EXAMPLE 1 Oxygen Emitter

As shown in FIG. 1, the oxygen evolving anode 1 selected as the most efficient is an iridium oxide coated single sided sheet of platinum on a support of titanium (Eltech, Fairport Harbor, Ohio). The cathode 2 is a 1/16 inch mesh (size 8 mesh) marine stainless steel screen. The anode and cathode are separated by a non-conducting spacer 3 containing a gap 4 for the passage of gas and mixing of anodic and cathodic water and connected to a power source through a connection point 5. FIG. 2 shows a plan view of the assembled device. The O2 emitter 6 with the anode connecting wire 7 and the cathode connecting wire 8 is contained in an enclosure 9, connected to the battery compartment 10. The spacer thickness is critical as it sets the critical distance. It must be of sufficient thickness to prevent arcing of the current, but thin enough to separate the electrodes by no more than 0.140 inches. Above that thickness, the power needs are higher and the oxygen bubbles formed at higher voltage will coalesce and escape the fluid.

Preferably, the spacer is from 0.005 to 0.075 inches thick. At the lower limits, the emitter tends to foul more quickly. Most preferably, the spacer is about 0.050 inches thick. The spacer may be any nonconductive material such as nylon, fiberglass, Teflon® polymer or other plastic. Because of the criticality of the space distance, it is preferable to have a non-compressible spacer. It was found that Buna, with a durometer measure of 60 was not acceptable due to decomposition. Viton, a common fluoroelastomer, has a durometer measure of 90 and was found to hold its shape well.

In operation, a small device with an O2 emitter 1.485 inches in diameter was driven by 4 AA batteries. The critical distance was held at 0.050 inches with a Viton spacer. Five gallons of water became saturated in seven minutes. This size is suitable for raising oxygen levels in an aquarium or bait bucket.

It is convenient to attach a control circuit which comprises a timer that is thermostatically controlled by a temperature sensor which determines the off time for the cathode. When the temperature of the solution changes, the resistance of the thermistor changes, which causes an off time of a certain duration. In cool water, the duration is longer so in a given volume, the emitter generates less oxygen. When the water is warmer and therefore hold less oxygen, the duration of off time is shorter. Thus the device is self-controlled to use power most economically. FIG. 3 shows a block diagram of a timer control with anode 1, cathode 2, thermistor temperature sensor 3, timer control circuit 4 and wire from a direct current power source 5.

EXAMPLE 2 Measurement of O2 Bubbles

Attempts were made to measure the diameter of the O2 bubbles emitted by the device of Example 1. In the case of particles other than gasses, measurements can easily be made by scanning electron microscopy, but gasses do not survive electron microscopy. Large bubble may be measured by pore exclusion, for example, which is also not feasible when measuring a gas bubble. A black and white digital, high contrast, backlit photograph of treated water with a millimeter scale reference was shot of water produced by the emitter of Example 1. About 125 bubbles were seen in the area selected for measurement. Seven bubbles ranging from the smallest clearly seen to the largest were measured. The area was enlarged, giving a scale multiplier of 0.029412.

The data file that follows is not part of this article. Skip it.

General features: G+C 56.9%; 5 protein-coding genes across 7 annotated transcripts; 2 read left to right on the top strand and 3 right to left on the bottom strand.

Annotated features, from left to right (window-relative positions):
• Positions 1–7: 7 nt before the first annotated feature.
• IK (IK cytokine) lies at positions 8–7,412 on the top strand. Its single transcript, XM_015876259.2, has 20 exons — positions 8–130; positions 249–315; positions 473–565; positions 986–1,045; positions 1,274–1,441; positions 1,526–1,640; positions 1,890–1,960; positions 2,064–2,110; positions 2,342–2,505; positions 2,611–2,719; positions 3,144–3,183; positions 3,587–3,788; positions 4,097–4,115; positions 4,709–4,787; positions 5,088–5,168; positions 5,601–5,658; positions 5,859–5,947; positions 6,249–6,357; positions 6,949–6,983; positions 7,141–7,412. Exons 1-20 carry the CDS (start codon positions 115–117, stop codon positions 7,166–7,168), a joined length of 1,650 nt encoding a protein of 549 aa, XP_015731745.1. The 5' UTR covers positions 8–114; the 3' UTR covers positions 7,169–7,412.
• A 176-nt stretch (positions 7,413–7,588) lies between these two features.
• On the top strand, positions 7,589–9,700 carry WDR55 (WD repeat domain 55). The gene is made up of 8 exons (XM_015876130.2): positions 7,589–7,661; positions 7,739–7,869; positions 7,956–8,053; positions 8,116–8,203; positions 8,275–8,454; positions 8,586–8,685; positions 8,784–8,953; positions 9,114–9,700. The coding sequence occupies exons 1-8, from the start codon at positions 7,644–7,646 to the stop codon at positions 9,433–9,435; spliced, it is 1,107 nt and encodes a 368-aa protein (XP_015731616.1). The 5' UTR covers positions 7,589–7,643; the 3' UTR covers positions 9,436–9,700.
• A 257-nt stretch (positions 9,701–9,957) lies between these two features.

Recorded bubble diameters at scale were 0.16, 0.22, 0.35, 0.51, 0.76, 0.88 and 1.09 millimeters. The last three were considered outliers by reverse analysis of variance and were assumed to be hydrogen bubbles. When multiplied by the scale multiplier, the assumed O2 bubbles were found to range from 4.7 to 15 microns in diameter. This test was limited by the resolution of the camera and smaller bubbles in the nanometer range could not be resolved. It is known that white light cannot resolve features in the nanometer size range, so monochromatic laser light may give resolution sensitive enough to measure smaller bubbles. Efforts continue to increase the sensitivity of measurement so that sub-micron diameter bubbles can be measured.

EXAMPLE 3 Other Models of Oxygen Emitter

Depending on the volume of fluid to be oxygenated, the oxygen emitter of this invention may be shaped as a circle, rectangle, cone or other model. One or more may be set in a substrate that may be metal, glass, plastic or other material. The substrate is not critical as long as the current is isolated to the electrodes by the nonconductor spacer material of a thickness from 0.005 to 0.075 inches, preferably 0.050 inches. It has been noticed that the flow of water seems to be at the periphery of the emitter, while the evolved visible bubbles (H2) arise at the center of the emitter. Therefore, a funnel or pyramidal shaped emitter was constructed to treat larger volumes of fluid. FIG. 4 is a cross sectional diagram of such an emitter. The anode 1 is formed as an open grid separated from a marine grade stainless steel screen cathode 2 by the critical distance by spacer 3 around the periphery of the emitter and at the apex. This flow-through embodiment is suitable for treating large volumes of water rapidly.